Saturday, April 14, 2012

Java initialization chaos

I've recently started using Java again after going from C++ to Java to C++ and now Java again. What bums me out the most with Java is how it pretty surface hides a lot of chaos. Don't get me wrong, it's good that you don't have to see the chaos (too often), but it's terrible that the chaos is there at all. Java's static initialization is particular "interesting" topic.

What is a and b in the following code:
class A { public static int a = B.b; }
class B { public static int b = A.a; }
I know its a contrived example, but non-obvious variants of this code pops up every now and then and brings havok to the dependency graph.

So, what do happen to a and b in the code above? How does the JVM resolve the cyclic dependency? It does it by initializing a and b to zero. In fact, all (static) fields are first initialized to zero (or null if the fields holds a reference type) when the JVM first sees the field during class loading. Then when the entire class is loaded, it's class initializer is called where the fields are initialized to the values written in the source code, e.g., 10 in the code below:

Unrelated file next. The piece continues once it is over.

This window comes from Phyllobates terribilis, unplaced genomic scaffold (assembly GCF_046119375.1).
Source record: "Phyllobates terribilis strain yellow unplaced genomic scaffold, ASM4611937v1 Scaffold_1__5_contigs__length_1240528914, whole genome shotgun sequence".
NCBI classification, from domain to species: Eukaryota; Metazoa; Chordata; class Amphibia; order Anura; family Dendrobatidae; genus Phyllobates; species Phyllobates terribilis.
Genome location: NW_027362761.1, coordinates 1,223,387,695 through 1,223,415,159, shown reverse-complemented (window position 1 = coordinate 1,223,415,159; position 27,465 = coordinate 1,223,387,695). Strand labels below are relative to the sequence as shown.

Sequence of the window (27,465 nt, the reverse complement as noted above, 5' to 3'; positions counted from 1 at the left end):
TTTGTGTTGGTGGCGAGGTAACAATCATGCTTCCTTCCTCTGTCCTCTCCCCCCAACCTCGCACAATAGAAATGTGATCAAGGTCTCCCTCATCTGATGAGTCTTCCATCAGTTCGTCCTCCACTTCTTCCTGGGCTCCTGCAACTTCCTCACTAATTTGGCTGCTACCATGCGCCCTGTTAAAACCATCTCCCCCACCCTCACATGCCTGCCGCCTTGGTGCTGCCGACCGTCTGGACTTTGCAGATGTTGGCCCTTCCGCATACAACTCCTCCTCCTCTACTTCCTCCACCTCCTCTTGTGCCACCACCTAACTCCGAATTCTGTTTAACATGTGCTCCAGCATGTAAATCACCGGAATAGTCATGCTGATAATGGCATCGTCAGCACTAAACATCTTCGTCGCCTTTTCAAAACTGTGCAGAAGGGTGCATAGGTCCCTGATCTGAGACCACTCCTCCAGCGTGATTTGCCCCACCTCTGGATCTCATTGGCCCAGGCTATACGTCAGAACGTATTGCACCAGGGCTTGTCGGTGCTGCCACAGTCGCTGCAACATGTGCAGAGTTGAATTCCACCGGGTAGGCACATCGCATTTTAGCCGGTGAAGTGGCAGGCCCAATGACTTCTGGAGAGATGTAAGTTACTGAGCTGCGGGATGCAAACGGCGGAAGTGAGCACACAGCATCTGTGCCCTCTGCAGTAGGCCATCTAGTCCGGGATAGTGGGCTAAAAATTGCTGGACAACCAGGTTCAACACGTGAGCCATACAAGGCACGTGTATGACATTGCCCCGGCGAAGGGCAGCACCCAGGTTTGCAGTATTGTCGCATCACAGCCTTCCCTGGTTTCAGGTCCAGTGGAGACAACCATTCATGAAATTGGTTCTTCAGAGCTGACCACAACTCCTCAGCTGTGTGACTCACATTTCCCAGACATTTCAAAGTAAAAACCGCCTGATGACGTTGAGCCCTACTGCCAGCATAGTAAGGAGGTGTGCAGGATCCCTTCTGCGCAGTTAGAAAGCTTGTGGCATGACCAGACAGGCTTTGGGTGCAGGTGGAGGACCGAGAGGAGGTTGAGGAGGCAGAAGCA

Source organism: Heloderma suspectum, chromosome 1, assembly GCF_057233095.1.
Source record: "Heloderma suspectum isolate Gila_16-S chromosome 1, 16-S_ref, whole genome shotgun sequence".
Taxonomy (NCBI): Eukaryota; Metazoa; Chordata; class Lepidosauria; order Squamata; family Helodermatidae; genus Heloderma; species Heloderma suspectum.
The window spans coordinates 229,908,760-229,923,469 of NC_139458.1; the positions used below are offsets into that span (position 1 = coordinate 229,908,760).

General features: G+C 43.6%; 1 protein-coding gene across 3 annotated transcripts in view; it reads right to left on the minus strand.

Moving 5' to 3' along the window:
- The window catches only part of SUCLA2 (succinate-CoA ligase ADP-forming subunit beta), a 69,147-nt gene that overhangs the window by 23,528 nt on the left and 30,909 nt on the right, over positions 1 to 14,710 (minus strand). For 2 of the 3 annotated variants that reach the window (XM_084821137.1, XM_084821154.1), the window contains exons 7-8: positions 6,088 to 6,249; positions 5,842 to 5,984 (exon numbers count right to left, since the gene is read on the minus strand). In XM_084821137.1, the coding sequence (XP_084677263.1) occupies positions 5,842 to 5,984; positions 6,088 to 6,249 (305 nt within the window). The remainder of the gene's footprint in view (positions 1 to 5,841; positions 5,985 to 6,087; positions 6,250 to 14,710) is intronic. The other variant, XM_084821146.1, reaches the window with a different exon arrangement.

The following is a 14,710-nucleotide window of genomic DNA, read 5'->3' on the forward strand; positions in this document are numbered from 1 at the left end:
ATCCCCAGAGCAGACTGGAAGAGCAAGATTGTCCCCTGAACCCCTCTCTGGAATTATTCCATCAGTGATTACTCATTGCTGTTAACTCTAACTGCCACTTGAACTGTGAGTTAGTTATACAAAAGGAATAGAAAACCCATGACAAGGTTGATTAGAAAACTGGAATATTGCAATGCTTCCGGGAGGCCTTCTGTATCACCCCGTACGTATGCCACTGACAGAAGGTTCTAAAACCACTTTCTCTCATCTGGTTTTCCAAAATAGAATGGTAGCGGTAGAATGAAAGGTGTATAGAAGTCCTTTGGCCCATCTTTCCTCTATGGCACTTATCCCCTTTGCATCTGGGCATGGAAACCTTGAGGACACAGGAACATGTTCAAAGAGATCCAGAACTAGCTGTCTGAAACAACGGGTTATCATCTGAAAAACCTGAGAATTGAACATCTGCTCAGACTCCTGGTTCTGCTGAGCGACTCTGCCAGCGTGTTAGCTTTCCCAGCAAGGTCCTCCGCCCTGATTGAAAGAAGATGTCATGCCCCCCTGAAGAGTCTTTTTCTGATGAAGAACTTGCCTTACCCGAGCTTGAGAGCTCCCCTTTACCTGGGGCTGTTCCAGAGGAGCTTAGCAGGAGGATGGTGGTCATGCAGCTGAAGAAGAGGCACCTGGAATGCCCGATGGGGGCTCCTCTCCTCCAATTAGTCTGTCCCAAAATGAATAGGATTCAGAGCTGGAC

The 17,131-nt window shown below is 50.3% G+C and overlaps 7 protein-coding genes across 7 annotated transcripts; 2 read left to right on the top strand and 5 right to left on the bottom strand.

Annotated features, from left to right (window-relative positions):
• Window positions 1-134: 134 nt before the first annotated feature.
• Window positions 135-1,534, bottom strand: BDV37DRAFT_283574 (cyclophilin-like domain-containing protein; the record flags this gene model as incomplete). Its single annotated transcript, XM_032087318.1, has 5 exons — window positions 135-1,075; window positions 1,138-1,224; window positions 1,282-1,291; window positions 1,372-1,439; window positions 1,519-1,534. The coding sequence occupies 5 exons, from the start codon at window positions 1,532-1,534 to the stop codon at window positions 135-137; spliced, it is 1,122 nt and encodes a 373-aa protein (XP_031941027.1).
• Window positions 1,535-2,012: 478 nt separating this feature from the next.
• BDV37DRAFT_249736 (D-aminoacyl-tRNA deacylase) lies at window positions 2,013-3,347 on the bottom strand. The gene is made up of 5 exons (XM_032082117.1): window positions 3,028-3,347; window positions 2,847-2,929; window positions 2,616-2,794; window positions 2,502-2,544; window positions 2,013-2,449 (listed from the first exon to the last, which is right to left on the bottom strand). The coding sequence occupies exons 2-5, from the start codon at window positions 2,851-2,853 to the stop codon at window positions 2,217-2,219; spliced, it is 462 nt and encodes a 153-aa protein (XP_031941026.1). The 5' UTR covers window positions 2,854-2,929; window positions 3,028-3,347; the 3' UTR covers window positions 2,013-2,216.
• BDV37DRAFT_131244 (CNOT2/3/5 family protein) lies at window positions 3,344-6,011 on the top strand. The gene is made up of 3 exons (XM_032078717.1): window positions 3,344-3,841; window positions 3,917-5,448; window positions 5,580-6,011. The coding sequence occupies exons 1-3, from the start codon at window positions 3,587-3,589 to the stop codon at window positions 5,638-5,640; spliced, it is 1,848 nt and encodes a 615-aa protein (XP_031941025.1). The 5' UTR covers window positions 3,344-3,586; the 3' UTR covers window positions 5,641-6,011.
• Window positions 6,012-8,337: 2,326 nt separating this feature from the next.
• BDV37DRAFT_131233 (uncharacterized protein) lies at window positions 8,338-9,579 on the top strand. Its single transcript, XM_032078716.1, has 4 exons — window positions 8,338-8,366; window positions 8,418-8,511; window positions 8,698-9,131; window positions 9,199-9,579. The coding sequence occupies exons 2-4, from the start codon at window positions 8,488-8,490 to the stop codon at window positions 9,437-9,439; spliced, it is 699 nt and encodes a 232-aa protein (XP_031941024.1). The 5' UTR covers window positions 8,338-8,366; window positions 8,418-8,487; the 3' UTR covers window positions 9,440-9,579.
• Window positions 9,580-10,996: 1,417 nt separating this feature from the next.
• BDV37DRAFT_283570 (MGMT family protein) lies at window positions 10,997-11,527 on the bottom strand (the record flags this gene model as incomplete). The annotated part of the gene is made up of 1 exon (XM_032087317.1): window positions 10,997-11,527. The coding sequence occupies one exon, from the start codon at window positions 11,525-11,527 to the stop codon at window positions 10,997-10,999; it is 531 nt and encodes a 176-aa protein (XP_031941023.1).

class C { public static int c = 10; }
In other words, the code for C is equivalent to:
class C {
  public static int c = 0;
  static { c = 10; }
Which you can easily see by running javap on the C's .class-file.

Now, what I've been asking my self is why it's done like this? Why is the fields initialized to zero (or null) and later assigned to their proper value (10 in the case of C.c). It would be extremely helpful to have the fields being tagged as uninitialized before a  proper value is assigned to them. That would not require tonnes of extra logic in the JVM, and would capture circular dependencies upon startup of the application.

The JVM is nice and all, but it's not perfect. But then again, no one is arguing it is, right?

Sunday, April 1, 2012

Happy four years

Amazing, four years have passed since the first post. Since them I've been writing about all crazy things: getting lisp-y things into Java, reflection-based code generation, abstracting protocols, smarter compilers, optimization detection, dwelving into macros safety, telling stories from my past, complaining on enterprise solutions, creating a new build system, fueling the inheritance-vs-subtyping fire, and arguing that you must know what you are doing to do it right.

It's fun to go back trough the archive of post. For me personally it's a diary of my development as a writer of posts as well as software. The posts are also an indicator of where my interests happen to be at that time -- as they tend to move over time. :)